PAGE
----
Estonia's government agreed on Thursday to prepare for the further investigation into the 1994 sinking of the Baltic Sea passenger ferry M/S Estonia, that claimed 852 lives. Among those killed were people of 17 nationalities, 10 of them Finns. The vast majority were Swedish (501) and Estonians (285).
The cabinet decision was made after a documentary released earlier this week showed new underwater footage of the M/S Estonia wreck, with images of a large, previously unknown hole in the wreck.
"We will continue our efforts and cooperate with Finland and Sweden to answer all the questions that have arisen in the light of the new information," Prime Minister Jüri Ratas said in a statement.
Ratas underlined that a further investigation must be carried out based on previous work in investigating the sinking and in accordance with a 1995 agreement, declaring the wreck a grave site and banning diving there.
A 1997 inquiry established that the ferry sank after its bow door was ripped off in a storm while en route from the Estonian capital Tallinn to Stockholm. Of the 989 people aboard, only 137 survived the ordeal on 28 September 1994.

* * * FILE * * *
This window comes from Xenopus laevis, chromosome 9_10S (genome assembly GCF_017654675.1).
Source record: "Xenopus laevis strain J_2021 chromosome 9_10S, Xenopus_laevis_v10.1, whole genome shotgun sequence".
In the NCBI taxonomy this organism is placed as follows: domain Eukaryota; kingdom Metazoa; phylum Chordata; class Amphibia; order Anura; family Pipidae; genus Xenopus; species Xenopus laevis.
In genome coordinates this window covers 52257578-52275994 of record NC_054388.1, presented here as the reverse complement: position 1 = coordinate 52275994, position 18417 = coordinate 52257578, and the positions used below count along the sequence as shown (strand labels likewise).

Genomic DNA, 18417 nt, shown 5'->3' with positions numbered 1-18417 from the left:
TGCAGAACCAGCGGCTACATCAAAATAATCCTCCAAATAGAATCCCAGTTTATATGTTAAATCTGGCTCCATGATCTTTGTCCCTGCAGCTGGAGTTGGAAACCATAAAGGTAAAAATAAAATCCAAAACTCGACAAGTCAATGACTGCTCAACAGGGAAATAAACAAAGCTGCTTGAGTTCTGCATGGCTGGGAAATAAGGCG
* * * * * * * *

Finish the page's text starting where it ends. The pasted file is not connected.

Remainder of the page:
Estonia, Finland and Sweden this week said in a joint statement they would conduct a possible investigation together, under the leadership of Estonia, the ship's flag state.
The government said Estonian organizations representing relatives of the victims were to be consulted.
The ferry sinking is considered to be the worst shipping disaster in Europe after World War II.
Speculation about the cause of the accident has continued. A recent interview by Margus Kurm, a former Estonian prosecutor and member of a 2005-09 probe, reignited the issue by saying the new information about the hole in the hull suggested that the ferry likely sank due to a collision with a submarine.